Drug susceptibilities and mechanisms of drug resistance Among salmonella typhimurium isolates from persons in Western Kenya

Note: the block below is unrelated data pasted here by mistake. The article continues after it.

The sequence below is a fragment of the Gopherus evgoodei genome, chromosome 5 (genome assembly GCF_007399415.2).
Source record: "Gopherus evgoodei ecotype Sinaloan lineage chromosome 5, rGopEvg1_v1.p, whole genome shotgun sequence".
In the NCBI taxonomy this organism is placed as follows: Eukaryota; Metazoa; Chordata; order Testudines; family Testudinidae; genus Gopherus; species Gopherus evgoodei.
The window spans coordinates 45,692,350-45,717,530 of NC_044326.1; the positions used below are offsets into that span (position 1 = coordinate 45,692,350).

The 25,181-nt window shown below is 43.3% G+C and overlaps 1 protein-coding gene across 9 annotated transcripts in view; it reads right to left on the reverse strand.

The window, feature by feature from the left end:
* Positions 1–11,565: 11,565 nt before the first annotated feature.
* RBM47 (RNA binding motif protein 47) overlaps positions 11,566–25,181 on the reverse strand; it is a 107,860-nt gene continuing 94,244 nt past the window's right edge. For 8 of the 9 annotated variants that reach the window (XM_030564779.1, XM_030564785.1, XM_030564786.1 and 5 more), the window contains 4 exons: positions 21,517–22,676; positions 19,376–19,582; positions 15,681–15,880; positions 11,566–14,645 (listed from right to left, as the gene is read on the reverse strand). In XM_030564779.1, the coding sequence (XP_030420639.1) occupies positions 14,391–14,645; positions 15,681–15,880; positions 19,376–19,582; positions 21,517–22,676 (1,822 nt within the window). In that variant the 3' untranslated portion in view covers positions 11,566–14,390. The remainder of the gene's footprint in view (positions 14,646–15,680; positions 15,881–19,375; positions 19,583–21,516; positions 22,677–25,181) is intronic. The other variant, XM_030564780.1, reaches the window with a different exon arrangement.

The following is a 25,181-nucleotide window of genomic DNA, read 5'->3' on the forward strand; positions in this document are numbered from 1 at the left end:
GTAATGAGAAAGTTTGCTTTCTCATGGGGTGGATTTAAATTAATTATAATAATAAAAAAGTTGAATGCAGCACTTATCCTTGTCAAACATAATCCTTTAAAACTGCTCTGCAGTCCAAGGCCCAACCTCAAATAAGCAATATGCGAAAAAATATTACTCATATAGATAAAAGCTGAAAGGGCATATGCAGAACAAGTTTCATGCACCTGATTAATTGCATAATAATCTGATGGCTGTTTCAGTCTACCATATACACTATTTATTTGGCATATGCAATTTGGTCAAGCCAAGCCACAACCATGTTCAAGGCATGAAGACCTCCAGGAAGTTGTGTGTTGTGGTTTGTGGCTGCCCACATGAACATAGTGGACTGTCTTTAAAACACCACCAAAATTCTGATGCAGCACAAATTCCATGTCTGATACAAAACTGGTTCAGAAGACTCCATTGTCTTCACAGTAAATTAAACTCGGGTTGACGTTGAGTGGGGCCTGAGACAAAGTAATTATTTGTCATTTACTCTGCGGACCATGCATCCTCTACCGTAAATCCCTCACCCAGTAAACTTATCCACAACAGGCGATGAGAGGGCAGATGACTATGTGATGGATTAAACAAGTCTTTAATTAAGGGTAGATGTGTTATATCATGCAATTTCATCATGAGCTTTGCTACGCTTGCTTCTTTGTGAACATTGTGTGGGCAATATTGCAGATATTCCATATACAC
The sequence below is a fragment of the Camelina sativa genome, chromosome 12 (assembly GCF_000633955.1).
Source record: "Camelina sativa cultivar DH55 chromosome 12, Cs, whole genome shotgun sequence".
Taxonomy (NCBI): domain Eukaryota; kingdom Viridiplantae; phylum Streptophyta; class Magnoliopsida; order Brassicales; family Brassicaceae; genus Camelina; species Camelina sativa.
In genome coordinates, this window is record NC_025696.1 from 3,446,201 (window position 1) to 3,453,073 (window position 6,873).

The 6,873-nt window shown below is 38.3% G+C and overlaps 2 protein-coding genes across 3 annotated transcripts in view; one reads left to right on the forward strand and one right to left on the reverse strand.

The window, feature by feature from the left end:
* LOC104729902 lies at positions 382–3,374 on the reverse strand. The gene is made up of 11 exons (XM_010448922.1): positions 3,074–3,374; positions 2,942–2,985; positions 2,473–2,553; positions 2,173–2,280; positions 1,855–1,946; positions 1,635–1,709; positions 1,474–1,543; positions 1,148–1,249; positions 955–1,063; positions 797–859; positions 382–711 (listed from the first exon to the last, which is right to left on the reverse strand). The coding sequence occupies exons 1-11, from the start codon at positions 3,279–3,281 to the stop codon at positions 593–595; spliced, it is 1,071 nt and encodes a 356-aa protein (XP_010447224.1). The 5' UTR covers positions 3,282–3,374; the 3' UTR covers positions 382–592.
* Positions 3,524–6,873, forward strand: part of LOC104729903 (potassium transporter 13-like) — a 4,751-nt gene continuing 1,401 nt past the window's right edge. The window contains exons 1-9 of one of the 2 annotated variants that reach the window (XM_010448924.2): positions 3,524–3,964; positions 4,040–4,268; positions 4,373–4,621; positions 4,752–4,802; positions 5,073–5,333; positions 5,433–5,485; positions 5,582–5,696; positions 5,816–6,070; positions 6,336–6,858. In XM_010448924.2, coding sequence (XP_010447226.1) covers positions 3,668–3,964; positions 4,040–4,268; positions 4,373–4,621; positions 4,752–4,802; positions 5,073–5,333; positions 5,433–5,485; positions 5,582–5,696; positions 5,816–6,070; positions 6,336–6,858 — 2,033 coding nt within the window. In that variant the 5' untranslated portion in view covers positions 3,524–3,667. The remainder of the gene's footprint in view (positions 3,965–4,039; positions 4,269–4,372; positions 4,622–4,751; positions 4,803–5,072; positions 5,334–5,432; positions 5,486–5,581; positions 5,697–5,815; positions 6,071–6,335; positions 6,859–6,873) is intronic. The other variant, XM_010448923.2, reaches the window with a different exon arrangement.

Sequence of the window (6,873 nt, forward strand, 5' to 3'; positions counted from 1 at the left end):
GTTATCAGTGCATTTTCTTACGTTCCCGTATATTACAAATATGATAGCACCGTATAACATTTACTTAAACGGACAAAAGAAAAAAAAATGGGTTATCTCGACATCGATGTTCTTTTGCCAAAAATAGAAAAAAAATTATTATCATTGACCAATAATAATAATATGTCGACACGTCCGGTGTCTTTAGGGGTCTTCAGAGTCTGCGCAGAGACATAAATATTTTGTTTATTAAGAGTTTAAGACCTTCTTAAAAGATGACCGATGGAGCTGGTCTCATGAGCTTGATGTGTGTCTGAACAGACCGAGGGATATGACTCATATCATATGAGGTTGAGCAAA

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Drug resistant microorganisms are a major worldwide health issue, as a number of important human pathogens have now acquired mechanisms that make them largely resistant to most currently available treatment regimens. The action of antimicrobial compounds can be negated at a number of points, including enzymatic inactivation, the employment of alternative metabolic pathways to bypass their activity, sequestration, reduced uptake, and alteration of the target site to render it not susceptible to the effect of otherwise toxic substances. This study emphasized on the molecular characterization of 20 antibiotic resistant S typhimurium strains in Western Kenya collected from two health care centers. Consent to undertake research study in Mukumu and Maseno Mission hospitals was obtained from the respective hospital authorities. S typhimurium was isolated by conventional microbiological culture methods in 34 stool specimens from randomized inpatients and outpatients having diarrhoea, and fever of 38°C and above Phenotypic and genotypic identification of the respective S typhimurium strains was performed using serotyping, biochemical testing and distinct molecular tests including 16S rRNA sequencing. Antimicrobial screening was done by agar-disc-diffusion, E-test and automated VITEK R 2 for a total of 22 antimicrobials. The presence of tetracycline, ampicillin, streptomycin, gentamicin, sulfamethoxazole and kanamycin resistance genes was studied as well. The diversity of the strains was analyzed using Pulsed Field Gel Electrophoresis (PFGE), fluorescence Amplified Fragment Length Polymorphism (fAFLP) and Multi-Locus-Variable-Number-Tandem regions (MLVNTR). Out of the 45 isolates obtained from selected hospitals in Kenya, 37 were S typhimurium, 8 were S typhi. However in Germany, 13 of the isolates were identified as S typhi; 20 isolates were identified as S typhimurium. Four strains could not be clearly identified. Malic dehydrogenase (mdh) a house keeping gene fragment of 261bp fragment for Salmonella typhimurium was amplified for all 20 isolates. All the 20 isolates were positive for S typhimurium but negative for S enteritidis. Four of the 20 strains selected for 16S rRNA were found to be 99% homologous to the S typhimurium LT2 sequence. Microrestriction PFGE analysis by XbaI gave patterns A, 72.7%; patterns B, C, D and E were 4.5%. Among the typed phages, three isolates were type 1, and eight, were type 2 and five were type 3. The phage DT 104 was not detected among the strains under study. VI MA·~·-~·-·'-I·N:··l\VERSITY '-' ••.•••• ",-, f· >, S.G. S. L'B'RARY Integron analysis indicated 9 strains positive for class I integron with six isolates having l.2Kb fragment and three isolates displaying 0.8Kb fragment. Four plasmid profiles (i) 70, 55, l.8, l.4Kb (ii) 70, l.8, l.4Kb (iii) 70, 4.6, Kb(iv) 60Kb were observed .Profile type (ii) was the most abundant followed by type (i), (iv) .and type (iii) respectively. Salmonella plasmid virulence factor (spv) and invasive gene (inv) was amplified for all strains. Genetic polymorphism, was generaly not observed except for afew isolates that displayed polymorphism. The bigA gene was the most variable with repeat lengths of 33bp. S. typhimurium drug resistant to ampicillin, streptomycin, sulfamethoxazole-trimethoprim, chloramphenical, amikacin,kanamycin, gentamicin, tetracycline and ciprofloxacin was observed respectively both by agar disc diffusion and VITEK R2 respectively. For clarification we used E -test strip (AB Biodisk, Solna., Sweden) for tetracycline and the results confirmed the agar diffusion test in Germany. For further confirmation molecular methods were usedto analyze resistance genes within the isolates. In this regard, the presence of tetA, tetB, tetC, tetD, tetE, tetG were determined. The obtained results indicated one S. typhimurium and two S. enteritidis positive samples were tetracycline resistant and harbour tetracycline resistance gene tetA (256bp) responsible for tetracycline drug efflux pump. tetB was observed in a few S. typhi isolates. S. typhimurium molecular antimicrobial results showed the presence of resistance gene to Grm , aadB , blapsEl , bla TEM , aadA , strB . Both phenotypic and genotypic cephalosprins, peniciIIins, tetracycline and aminoglycosides antimicrobial drug tests were done and the results indicate that the isolates harbour genes encoding for streptomycin, ampicilin, and gentamicin. Conclusion arrived is that both the phenotypic and genotypic methods of characterization, as well as the expansion of genotyping to a broader range of genes, are essential to understand antibiotics resistance as weII as the epidemiologic relationship of Salmonella isolates as has been shown by this study. The generated data clearly show that S. typhimurium strains from Western Kenya show heterogeneity and are also different from strains which originate from other parts of Kenya and around the world. It is also concluded from the study that phage type DT 104 is not the sole source of multiple antibiotic resistance in S. typhimurium isolates since none of the isolates had the phage though antibiotic resistance was observed. Antimicrobial susceptibility testing showed that 100% of S. typhimurium isolates were resistant to ampicillin, and in most cases, this resistance was inassociation with choramphenical, streptomycin, sulphonamides and tetracycline resistance. Conclusion also ViI drawn is that, most of the isolates had a pentadrug resistance to ampicilin, amikacin, chloramphenical, streptomycin, sulfamethoxazole-trimethoprim, and tetracycline. Antimicrobial resistance was fairly low as compared to the world resistance patterns and more studies need to be done to establish the reason. S. typhimurium strains were tetracycline resistant and possessed tetracycline resistance gene tetA responsible for tetracycline drug efflux pump. In conclusion, there is increasing evidence that the role of efflux pumps in antibiotic resistance in S. typhimurium is significant. Therefore the effect of efflux pumps needs to be considered in the design of future antibiotics and the role of inhibitors assessed in order to maximize the efficacy of current and future antibiotics.